•The global textile & apparel industry generated total revenue ofUSD 1467.5 Billion.•The global apparel and accessories industry generated totalrevenues of USD 1,098.6 Billion in 2005; equivalent to 74.9% of theoverall industry value.•The global textile sector was worth USD 214.7 Billion in 2005,which represented 14.6% of the Industry value share.•The global textile & apparel industry is expected to reach a valueof USD 1,781.7 Billion by the end of 2010.Source: Ernst & Young India
• India contributes to about 25% share in the world trade of cotton yarn.• India, the world’s third-largest producer of cotton and second- largest producer of cotton yarns and textiles, is poised to play an increasingly important role in global cotton and textile markets as a result of domestic and multilateral policy reform.• Indian textile industry contributes about 22 % to the world spindleage and about 6 % to the world rotor capacity installed .• India has second highest spindleage in the world after China with an installed capacity of 38.60 Million
• Textile industry contributes about 61% of the world loomage.• Indian textile industry has the highest loomage (including handlooms) in the world and contributes about 61% of the world loomage.• It contributes about 12% to the world production of textile fibers and yarns.• India is one of the largest consumers of cotton in the world, ranking second to China in production of cotton yarn and fabrics and first in installed spinning and weaving capacity• Total consumption of cotton/ man-made fibers and filament yarns is 5155 Million Kg (2004-05)
• Through export friendly government policies and positive efforts by the exporting community, textile exports increased substantially from USD 7.55 Billion in 1993-94 to USD 17 Billion in 2005-06.• The ready made garment sector is the biggest segment in the India’s textile export basket contributing over 46% of the total textile exports.• Export of cotton based items continue to pre-dominate which is natural in view that India is the world’s third-largest producer of cotton• Exports have grown at an average of 9.47% p.a over the last decade.• Textiles exports (including Jute, Coir & handicraft): USD 13065.24 Million (2004-05).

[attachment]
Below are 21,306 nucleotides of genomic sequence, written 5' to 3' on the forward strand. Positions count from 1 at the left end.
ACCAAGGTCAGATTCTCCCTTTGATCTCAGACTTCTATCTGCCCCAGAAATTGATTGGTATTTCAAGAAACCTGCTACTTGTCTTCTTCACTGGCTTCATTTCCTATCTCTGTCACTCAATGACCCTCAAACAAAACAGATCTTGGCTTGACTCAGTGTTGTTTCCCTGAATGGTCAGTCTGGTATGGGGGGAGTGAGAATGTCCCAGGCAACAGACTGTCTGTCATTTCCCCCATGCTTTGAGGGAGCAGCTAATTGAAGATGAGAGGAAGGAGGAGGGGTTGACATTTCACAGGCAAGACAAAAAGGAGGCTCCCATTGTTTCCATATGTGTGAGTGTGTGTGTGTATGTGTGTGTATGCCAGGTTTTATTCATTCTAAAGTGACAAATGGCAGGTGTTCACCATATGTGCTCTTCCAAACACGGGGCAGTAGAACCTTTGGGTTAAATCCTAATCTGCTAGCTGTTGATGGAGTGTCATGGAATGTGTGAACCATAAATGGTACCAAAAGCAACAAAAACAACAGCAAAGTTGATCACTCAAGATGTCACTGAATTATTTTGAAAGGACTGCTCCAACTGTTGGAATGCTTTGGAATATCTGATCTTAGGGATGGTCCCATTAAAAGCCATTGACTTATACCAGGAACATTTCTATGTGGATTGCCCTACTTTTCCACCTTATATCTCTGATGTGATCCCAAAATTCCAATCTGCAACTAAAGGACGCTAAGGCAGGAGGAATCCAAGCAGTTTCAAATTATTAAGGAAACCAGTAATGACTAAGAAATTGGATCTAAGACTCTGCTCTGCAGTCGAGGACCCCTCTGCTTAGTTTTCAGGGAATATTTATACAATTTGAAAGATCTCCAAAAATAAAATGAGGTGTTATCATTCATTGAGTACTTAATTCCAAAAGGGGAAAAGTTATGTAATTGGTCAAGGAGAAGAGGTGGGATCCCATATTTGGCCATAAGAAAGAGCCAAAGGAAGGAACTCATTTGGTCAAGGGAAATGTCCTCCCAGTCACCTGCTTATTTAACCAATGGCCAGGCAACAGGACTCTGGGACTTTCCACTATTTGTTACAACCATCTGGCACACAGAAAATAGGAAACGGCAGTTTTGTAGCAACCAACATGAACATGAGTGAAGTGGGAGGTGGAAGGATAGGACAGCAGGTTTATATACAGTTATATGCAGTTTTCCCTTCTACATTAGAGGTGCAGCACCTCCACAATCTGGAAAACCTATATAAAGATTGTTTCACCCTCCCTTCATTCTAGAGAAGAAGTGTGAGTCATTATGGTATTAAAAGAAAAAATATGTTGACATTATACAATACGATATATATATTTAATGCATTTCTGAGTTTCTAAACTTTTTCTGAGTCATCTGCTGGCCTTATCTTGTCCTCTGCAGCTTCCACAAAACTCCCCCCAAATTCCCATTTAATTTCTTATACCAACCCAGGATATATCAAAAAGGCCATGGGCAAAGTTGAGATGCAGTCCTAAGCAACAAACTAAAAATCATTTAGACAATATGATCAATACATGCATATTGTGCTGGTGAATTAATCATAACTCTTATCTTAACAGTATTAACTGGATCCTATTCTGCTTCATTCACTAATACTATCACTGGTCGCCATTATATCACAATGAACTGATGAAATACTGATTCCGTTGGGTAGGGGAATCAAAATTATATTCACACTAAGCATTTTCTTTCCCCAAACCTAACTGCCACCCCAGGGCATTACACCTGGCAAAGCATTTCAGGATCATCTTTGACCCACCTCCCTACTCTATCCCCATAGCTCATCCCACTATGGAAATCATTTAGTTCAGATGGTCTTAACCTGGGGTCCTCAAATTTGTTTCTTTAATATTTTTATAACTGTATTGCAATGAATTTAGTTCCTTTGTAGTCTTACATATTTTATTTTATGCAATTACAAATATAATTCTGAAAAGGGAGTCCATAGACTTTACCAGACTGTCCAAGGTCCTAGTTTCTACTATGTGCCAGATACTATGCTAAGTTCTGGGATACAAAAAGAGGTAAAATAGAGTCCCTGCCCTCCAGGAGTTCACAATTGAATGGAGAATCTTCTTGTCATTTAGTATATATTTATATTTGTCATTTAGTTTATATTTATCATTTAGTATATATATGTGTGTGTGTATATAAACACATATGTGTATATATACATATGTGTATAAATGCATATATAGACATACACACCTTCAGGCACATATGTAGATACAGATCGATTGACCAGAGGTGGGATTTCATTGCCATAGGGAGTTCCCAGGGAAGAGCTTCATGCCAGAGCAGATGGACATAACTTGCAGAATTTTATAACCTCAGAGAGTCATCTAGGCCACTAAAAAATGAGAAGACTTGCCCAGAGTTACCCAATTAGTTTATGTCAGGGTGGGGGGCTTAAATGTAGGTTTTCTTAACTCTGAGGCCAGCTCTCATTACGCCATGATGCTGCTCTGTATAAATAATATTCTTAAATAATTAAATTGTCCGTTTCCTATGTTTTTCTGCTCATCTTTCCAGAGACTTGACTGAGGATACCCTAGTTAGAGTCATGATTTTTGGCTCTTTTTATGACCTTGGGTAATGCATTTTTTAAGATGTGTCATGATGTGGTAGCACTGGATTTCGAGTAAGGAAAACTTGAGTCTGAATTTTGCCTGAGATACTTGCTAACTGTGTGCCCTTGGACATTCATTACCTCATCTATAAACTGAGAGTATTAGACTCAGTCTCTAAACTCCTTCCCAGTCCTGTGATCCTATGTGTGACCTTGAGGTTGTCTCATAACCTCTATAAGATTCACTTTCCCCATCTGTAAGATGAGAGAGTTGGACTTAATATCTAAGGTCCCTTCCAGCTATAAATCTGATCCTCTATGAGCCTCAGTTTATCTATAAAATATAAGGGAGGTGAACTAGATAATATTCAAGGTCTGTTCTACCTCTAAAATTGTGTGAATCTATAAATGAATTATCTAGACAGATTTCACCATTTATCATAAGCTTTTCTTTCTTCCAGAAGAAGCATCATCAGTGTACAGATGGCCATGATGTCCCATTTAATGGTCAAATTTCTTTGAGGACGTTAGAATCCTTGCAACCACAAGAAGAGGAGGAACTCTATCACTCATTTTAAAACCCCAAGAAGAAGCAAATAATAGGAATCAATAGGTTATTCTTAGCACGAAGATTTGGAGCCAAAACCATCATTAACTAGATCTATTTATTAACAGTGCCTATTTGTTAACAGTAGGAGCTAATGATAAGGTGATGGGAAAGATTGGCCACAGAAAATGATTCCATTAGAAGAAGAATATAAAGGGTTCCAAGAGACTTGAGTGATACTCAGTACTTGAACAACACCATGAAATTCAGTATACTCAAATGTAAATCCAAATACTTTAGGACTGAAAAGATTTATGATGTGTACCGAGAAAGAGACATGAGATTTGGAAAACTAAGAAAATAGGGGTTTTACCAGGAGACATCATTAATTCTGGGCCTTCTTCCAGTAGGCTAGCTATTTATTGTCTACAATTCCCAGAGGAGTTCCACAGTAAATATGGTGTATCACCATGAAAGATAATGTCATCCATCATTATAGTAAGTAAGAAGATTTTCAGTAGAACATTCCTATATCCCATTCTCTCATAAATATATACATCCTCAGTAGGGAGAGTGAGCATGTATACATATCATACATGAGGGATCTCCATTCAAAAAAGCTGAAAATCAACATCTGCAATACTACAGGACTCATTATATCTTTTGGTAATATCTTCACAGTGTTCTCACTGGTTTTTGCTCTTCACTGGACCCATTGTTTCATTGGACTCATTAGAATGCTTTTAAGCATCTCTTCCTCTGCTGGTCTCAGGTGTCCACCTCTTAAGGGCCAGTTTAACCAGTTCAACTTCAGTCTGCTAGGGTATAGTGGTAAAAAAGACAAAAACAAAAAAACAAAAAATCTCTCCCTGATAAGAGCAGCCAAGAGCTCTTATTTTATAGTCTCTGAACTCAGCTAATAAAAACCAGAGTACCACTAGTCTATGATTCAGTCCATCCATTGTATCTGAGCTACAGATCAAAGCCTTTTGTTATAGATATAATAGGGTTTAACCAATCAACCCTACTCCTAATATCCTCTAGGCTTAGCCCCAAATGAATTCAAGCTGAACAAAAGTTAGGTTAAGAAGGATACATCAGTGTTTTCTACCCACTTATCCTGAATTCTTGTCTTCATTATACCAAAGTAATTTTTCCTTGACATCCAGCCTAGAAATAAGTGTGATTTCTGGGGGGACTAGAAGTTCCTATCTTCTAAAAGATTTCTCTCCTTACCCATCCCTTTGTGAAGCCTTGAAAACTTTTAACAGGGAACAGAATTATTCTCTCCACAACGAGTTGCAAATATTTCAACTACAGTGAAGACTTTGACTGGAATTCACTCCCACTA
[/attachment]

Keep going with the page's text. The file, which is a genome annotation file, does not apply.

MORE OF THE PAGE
PRODUCTION OF FIBRES India (Million Kg) Raw cotton 4122 Man-made fibre 1023 PRODUCTION OF YARN Cotton yarn 2272 Total spun yarn 3223 Man-made filament yarn 1109Source: Compendium of Textile Statistics 2006,Office of Textile Commissioner
Strength•Post 2005, removal of quota restrictions to give a major boost.•Export target in textile at USD 50 Billion by 2010.•Low per capita consumption in India (2.8 vs. Global average of 6.8).•Cost competitiveness.Source: Compendium of Textile Statistics 2006,Office of Textile Commissioner
• Fragmented Industry• Effect of Historical Government Policies• Technological Obsolescence
• Indian companies need to focus on Product Development• Increased use of CAD to develop designing capabilities• Investing in Trend Forecasting to enable the growth of industry The growth opportunities exist in following areas: Blankets and Traveling rugs Medical textiles Bed, tale, toilet and kitchen linen Construction textiles Curtains, drapes, interior blinds Packaging textiles Furnishing articles Baby diapers Sacks and bags Home textiles( with fire-retarded fabric) Tarpaulin, sail, tent, camping goods
• Competition in Domestic Market• Need to improve the Working Conditions of the people who are involved in this profession.• Need to revamp Consumer Consciousness• Tackle Chinese Aggression over the International Market Source: KPMG India
Large CompositeTextile/ Apparel/Made- Composite Units/ups/Garment Fibres &FilamentsManufacturers manufacturersArvind Mills Ashima GroupWelspun Group Reliance IndustriesRaymond Garden Silk MillsAlok Industries Mafatlal IndustriesMadura GarmentsAhmed Ahmedabad is the leading manufacturer of cotton and blended textile. Itabad is also one of the largest producer of denim in the world. Government has taken active steps to develop Apparel Park for overall growth of textile sector.Surat Surat is the country’s strongest base for non cotton fabrics.
• Setting up Textile Industries oriented SEZs• Starting up new courses like Textile Manufacturing and Textile Technology at ITIs and Engineering Institutes• Liberalized labour laws, tax and other benefits of a Special Economic Zone need to be implemented• Access to high quality and cost-effective manpower• Excellent connectivity by road, rail air and ports• Single-window clearance